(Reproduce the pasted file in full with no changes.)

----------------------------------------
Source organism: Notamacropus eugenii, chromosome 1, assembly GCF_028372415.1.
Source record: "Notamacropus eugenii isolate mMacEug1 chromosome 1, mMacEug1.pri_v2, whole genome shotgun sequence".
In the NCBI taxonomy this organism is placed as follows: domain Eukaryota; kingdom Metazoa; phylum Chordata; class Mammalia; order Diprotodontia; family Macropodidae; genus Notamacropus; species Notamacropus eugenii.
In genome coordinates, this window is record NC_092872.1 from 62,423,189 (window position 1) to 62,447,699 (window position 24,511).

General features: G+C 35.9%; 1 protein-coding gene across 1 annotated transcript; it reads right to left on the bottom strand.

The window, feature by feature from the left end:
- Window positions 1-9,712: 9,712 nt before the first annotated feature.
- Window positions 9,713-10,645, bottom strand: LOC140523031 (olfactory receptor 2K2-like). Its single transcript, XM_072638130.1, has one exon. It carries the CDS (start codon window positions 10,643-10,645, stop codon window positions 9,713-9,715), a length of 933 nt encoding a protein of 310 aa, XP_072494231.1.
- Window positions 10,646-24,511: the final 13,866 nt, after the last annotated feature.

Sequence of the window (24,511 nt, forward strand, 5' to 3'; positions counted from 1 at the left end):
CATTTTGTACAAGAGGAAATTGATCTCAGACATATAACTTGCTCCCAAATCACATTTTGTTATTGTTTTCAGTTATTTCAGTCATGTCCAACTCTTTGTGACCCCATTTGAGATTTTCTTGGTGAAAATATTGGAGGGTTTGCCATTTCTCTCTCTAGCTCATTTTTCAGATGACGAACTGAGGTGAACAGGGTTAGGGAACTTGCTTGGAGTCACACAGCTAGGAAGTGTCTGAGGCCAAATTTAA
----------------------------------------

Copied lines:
Source organism: Notamacropus eugenii, chromosome 1, assembly GCF_028372415.1.
Source record: "Notamacropus eugenii isolate mMacEug1 chromosome 1, mMacEug1.pri_v2, whole genome shotgun sequence".
In the NCBI taxonomy this organism is placed as follows: domain Eukaryota; kingdom Metazoa; phylum Chordata; class Mammalia; order Diprotodontia; family Macropodidae; genus Notamacropus; species Notamacropus eugenii.
In genome coordinates, this window is record NC_092872.1 from 62,423,189 (window position 1) to 62,447,699 (window position 24,511).

General features: G+C 35.9%; 1 protein-coding gene across 1 annotated transcript; it reads right to left on the bottom strand.

The window, feature by feature from the left end:
- Window positions 1-9,712: 9,712 nt before the first annotated feature.
- Window positions 9,713-10,645, bottom strand: LOC140523031 (olfactory receptor 2K2-like). Its single transcript, XM_072638130.1, has one exon. It carries the CDS (start codon window positions 10,643-10,645, stop codon window positions 9,713-9,715), a length of 933 nt encoding a protein of 310 aa, XP_072494231.1.
- Window positions 10,646-24,511: the final 13,866 nt, after the last annotated feature.

Sequence of the window (24,511 nt, forward strand, 5' to 3'; positions counted from 1 at the left end):
CATTTTGTACAAGAGGAAATTGATCTCAGACATATAACTTGCTCCCAAATCACATTTTGTTATTGTTTTCAGTTATTTCAGTCATGTCCAACTCTTTGTGACCCCATTTGAGATTTTCTTGGTGAAAATATTGGAGGGTTTGCCATTTCTCTCTCTAGCTCATTTTTCAGATGACGAACTGAGGTGAACAGGGTTAGGGAACTTGCTTGGAGTCACACAGCTAGGAAGTGTCTGAGGCCAAATTTAA